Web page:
Figure 1

Peripheral blood smear with yeast blastoconidia and pseudohyphae in the cytoplasm of morphopolynuclear cells (May-Grumwald-Giemsa stain; original magnification, ×1000).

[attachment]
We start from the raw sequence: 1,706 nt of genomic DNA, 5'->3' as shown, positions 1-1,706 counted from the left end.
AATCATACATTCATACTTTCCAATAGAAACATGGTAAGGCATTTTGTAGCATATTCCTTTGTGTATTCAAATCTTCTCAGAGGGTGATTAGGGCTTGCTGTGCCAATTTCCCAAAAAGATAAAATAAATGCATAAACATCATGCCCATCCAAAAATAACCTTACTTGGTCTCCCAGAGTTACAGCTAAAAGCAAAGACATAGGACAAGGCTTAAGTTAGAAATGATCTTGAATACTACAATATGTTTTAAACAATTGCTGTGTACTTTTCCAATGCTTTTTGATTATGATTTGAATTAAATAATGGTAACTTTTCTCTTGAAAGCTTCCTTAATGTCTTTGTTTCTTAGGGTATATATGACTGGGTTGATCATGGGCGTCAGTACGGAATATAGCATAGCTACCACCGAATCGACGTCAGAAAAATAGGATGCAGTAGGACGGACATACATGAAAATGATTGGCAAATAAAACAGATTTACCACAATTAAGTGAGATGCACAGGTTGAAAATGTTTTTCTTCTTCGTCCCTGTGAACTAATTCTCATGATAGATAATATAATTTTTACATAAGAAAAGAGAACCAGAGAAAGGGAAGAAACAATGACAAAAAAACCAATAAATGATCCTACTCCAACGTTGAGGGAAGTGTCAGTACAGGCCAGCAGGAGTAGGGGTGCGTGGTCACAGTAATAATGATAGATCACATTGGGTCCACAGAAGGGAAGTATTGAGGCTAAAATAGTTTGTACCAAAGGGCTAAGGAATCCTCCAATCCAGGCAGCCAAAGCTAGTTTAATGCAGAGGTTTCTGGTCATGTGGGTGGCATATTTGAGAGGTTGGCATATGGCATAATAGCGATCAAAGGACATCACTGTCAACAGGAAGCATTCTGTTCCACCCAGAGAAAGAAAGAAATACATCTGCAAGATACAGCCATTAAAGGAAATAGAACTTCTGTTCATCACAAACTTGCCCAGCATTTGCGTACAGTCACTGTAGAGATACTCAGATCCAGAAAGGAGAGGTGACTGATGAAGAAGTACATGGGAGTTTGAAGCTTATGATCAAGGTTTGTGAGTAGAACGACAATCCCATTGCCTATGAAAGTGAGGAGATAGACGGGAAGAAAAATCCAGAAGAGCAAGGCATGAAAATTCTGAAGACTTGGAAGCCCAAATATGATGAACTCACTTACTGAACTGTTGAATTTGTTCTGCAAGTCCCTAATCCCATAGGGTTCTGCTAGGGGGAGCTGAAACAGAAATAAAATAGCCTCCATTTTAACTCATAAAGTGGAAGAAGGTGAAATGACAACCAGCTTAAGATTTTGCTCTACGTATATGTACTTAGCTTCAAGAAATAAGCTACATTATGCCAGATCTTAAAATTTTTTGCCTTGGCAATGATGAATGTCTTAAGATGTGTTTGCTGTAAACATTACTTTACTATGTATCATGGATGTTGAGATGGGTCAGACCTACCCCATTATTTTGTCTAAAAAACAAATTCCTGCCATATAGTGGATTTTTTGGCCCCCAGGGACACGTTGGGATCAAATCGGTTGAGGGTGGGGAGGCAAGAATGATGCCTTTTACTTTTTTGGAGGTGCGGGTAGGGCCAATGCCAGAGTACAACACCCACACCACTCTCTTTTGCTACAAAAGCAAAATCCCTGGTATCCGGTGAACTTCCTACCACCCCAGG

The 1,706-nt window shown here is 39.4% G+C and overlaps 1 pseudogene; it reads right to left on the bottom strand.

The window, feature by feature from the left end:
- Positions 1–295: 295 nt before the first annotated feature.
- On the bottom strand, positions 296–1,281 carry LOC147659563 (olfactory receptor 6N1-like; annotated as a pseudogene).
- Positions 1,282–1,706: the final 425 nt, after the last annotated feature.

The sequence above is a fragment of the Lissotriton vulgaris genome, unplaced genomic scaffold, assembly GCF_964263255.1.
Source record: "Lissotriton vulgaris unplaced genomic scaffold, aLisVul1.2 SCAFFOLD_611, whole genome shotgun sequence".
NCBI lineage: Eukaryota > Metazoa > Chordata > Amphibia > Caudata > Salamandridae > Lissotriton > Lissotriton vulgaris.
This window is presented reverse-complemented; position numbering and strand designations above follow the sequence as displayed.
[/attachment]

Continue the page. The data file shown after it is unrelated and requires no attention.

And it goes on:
In most reported cases, the observation of fungal elements in peripheral blood smears from patients has allowed an early diagnosis and the initiation of antifungal treatment (table 1). The diagnosis was mainly fortuitous in systematic peripheral blood smears stained with May-Grumwald-Giemsa or Giemsa, often when performing a white blood cell count. Most patients described had haematological malignancies, AIDS, or intestinal obstruction, and the fungaemias in these patients were associated with a high mortality rate (62%). Histoplasma capsulatum was involved in 26 of the 52 reported cases of disseminated yeast infection. Among these, 13 cases were in patients with AIDS. The second most common cause of fungaemia was Candida spp. Most episodes were seen in patients with haematological malignancies (eight of 14) or intestinal diseases (seven of eight). Candida albicans was involved in six of the seven cases of disseminated candidiasis after severe intestinal disease. In contrast to previous reports, which mentioned only C albicans in patients with a history of intestinal obstruction, our report describes a patient with similar symptoms in whom systemic infection was caused by mixed non-albicans species. On peripheral blood smears, two morphotypes of yeast were observed: round blastospores, which suggested C tropicalis, and small, oval blastospores, which resembled C krusei. Two distinct morphotypes could also be observed, namely: oval yeasts and pseudohyphae (fig 1). None of the other reports have described polymicrobial candidaemia, which is an infrequent clinical event.9 However, routine isolation methods could miss the detection of mixed yeast cultures.10 In broth based blood culture systems, one species might overgrow the other and prevent its detection. An agar based culture method might facilitate the detection of multiple fungal species when their colony morphologies are different. However, C tropicalis and C krusei have similar morphotypes characterised by white to cream and butyrous colonies, with a rough texture observed for some C krusei strains. The introduction of differential isolation media might help in the detection of mixed fungal infections.11 CHROMagar Candida medium allowed the identification of two candida species in less time than conventional methods.